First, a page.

Computer Worms are Getting Smarter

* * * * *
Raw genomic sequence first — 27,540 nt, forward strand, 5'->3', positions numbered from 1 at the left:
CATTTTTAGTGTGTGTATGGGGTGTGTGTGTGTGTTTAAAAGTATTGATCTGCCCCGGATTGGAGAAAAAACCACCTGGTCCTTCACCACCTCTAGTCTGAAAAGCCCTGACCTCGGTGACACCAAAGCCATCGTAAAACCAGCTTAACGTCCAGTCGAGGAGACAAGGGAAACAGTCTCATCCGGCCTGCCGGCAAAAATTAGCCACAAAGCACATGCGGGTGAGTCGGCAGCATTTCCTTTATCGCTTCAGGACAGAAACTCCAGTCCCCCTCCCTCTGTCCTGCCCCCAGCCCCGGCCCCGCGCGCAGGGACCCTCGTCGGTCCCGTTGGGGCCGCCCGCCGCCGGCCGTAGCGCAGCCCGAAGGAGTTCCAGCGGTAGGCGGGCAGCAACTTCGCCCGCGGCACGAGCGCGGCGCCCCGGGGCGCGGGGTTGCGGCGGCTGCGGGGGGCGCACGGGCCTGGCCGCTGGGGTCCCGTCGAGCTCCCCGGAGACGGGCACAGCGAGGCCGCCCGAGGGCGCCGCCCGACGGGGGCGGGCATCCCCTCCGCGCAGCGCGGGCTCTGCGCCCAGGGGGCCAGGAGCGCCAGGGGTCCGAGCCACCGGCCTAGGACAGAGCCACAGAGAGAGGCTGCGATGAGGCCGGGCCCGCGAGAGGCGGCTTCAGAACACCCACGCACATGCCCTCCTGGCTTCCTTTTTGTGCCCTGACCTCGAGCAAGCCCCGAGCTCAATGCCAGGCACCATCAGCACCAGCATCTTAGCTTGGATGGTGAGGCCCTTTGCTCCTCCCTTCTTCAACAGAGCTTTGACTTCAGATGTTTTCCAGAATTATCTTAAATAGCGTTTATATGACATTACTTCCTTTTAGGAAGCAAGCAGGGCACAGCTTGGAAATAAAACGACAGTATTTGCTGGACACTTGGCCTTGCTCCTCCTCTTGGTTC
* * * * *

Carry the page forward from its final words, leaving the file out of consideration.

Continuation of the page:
Our computational server was just hit by a worm that has also affected several other machines at our university. What’s remarkable is the rate and sophistication of innovation in this field (not that it’s a good thing). The worm that hit us is called, a recent member of a family known as the Conficker. Early versions of this worm simply gave its mysterious authors remote access to an infected machine. However, over time the worm’s main task has changed: its primary job is now to infect machines, keep hidden and make itself difficult to eradicate. It does so by using sophisticated encryption techniques, blocking antivirus tools and software upgrades, and most interestingly by making deep changes to the operating system and to itself to remain obfuscated. Once lodged into the victim’s computer, it doesn’t actually harm its host but acts as a parasite, forming a node in a gigantic virtual supercomputer that enables other nasty bits of software to be downloaded and run in a distributed fashion. Amazingly these bits of code are themselves encrypted and distributed using a very sophisticated system. After running the downloaded code, the infected machine sleeps for some time before repeating the cycle. I’m not a computer security expert, but it seems to me that the strategy is very clever – basically the worm writers have decided to create a General Purpose Technology that can be used in numerous ways. Now I wish they had popped up a screen right into Stata on our infected machine and offered me some of that computing power for number crunching.